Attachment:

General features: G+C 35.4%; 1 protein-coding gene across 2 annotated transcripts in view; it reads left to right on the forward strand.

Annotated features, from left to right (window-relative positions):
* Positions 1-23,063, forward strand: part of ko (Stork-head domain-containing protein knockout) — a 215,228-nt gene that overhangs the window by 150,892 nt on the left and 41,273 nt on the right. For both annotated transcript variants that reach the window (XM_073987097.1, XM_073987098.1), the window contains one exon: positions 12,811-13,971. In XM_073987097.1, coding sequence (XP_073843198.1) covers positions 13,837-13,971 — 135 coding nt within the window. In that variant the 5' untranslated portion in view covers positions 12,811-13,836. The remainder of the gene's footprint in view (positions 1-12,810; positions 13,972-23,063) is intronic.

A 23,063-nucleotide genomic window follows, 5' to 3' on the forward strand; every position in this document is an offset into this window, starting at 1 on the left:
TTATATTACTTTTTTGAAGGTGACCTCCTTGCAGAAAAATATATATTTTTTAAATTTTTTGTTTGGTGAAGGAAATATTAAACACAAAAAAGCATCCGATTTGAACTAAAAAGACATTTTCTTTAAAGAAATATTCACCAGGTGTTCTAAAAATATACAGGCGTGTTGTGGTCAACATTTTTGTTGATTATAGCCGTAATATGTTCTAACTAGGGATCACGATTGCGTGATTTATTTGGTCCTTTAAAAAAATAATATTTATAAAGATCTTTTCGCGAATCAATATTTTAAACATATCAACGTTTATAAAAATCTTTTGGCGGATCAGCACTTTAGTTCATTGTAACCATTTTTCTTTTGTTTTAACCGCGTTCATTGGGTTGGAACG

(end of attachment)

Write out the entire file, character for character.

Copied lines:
General features: G+C 35.4%; 1 protein-coding gene across 2 annotated transcripts in view; it reads left to right on the forward strand.

Annotated features, from left to right (window-relative positions):
* Positions 1-23,063, forward strand: part of ko (Stork-head domain-containing protein knockout) — a 215,228-nt gene that overhangs the window by 150,892 nt on the left and 41,273 nt on the right. For both annotated transcript variants that reach the window (XM_073987097.1, XM_073987098.1), the window contains one exon: positions 12,811-13,971. In XM_073987097.1, coding sequence (XP_073843198.1) covers positions 13,837-13,971 — 135 coding nt within the window. In that variant the 5' untranslated portion in view covers positions 12,811-13,836. The remainder of the gene's footprint in view (positions 1-12,810; positions 13,972-23,063) is intronic.

A 23,063-nucleotide genomic window follows, 5' to 3' on the forward strand; every position in this document is an offset into this window, starting at 1 on the left:
TTATATTACTTTTTTGAAGGTGACCTCCTTGCAGAAAAATATATATTTTTTAAATTTTTTGTTTGGTGAAGGAAATATTAAACACAAAAAAGCATCCGATTTGAACTAAAAAGACATTTTCTTTAAAGAAATATTCACCAGGTGTTCTAAAAATATACAGGCGTGTTGTGGTCAACATTTTTGTTGATTATAGCCGTAATATGTTCTAACTAGGGATCACGATTGCGTGATTTATTTGGTCCTTTAAAAAAATAATATTTATAAAGATCTTTTCGCGAATCAATATTTTAAACATATCAACGTTTATAAAAATCTTTTGGCGGATCAGCACTTTAGTTCATTGTAACCATTTTTCTTTTGTTTTAACCGCGTTCATTGGGTTGGAACG